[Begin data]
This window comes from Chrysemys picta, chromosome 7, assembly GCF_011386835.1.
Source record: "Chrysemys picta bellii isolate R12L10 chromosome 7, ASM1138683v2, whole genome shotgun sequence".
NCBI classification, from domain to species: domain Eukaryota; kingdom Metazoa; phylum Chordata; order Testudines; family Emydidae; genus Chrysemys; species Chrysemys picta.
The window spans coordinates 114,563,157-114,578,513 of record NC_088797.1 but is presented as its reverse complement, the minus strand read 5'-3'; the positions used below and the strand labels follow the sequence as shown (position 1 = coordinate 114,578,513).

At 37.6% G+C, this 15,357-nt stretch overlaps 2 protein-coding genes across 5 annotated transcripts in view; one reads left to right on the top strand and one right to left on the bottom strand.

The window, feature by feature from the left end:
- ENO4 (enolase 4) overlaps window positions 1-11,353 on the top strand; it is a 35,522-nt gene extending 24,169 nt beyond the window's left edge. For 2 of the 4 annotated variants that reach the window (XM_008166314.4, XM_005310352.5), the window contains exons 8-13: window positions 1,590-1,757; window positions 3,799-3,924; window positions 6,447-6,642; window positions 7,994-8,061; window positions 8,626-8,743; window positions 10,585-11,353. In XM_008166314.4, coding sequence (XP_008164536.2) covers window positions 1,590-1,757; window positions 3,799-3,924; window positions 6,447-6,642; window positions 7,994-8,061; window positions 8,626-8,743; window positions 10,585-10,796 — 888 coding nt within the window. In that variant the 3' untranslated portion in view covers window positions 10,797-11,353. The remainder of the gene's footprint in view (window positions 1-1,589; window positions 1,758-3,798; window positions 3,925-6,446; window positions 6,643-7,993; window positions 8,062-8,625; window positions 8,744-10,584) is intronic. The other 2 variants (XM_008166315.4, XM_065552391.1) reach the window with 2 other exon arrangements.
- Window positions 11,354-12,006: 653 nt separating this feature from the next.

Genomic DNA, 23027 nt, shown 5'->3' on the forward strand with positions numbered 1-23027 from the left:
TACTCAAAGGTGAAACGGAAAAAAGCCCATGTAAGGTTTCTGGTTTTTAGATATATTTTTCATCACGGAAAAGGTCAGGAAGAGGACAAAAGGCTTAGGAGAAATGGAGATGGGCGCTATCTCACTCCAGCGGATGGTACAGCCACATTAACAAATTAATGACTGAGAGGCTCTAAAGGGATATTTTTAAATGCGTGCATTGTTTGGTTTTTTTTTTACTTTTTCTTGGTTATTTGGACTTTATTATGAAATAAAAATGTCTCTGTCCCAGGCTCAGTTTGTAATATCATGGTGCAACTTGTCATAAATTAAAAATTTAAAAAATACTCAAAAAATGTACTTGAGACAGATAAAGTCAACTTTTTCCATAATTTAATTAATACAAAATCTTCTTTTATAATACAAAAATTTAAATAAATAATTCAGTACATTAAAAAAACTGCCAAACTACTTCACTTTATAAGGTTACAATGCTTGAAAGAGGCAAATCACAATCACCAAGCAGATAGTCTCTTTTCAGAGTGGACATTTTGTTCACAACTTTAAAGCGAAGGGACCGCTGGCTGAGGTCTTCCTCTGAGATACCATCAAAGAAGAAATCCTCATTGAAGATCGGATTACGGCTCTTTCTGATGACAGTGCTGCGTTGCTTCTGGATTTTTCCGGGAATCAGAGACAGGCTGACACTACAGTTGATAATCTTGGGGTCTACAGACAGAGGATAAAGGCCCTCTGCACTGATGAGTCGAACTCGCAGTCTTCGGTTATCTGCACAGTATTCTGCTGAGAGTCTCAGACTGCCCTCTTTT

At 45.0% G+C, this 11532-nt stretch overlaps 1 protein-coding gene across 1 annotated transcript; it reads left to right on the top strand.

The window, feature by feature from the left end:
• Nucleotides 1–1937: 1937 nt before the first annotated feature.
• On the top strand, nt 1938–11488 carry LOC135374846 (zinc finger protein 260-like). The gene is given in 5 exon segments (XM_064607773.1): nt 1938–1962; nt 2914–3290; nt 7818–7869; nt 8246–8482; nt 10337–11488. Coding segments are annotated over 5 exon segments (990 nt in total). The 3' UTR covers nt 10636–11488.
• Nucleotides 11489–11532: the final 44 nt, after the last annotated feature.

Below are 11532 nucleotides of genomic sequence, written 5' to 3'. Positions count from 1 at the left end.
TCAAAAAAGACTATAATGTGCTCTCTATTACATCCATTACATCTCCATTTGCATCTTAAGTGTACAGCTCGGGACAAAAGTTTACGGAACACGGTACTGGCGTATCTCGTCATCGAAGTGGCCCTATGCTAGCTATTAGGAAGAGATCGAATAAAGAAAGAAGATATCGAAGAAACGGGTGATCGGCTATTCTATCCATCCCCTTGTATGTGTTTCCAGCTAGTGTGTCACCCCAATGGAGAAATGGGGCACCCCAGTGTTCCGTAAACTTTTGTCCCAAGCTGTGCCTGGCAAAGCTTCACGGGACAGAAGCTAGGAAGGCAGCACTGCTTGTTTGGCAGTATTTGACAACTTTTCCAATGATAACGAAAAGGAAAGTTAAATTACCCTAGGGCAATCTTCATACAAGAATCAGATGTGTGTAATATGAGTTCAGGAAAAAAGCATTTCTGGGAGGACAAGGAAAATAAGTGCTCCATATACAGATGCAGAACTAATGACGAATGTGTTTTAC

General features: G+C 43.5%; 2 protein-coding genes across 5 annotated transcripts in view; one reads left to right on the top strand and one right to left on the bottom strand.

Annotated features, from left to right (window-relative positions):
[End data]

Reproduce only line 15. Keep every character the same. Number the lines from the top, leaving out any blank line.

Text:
• Nucleotides 11489–11532: the final 44 nt, after the last annotated feature.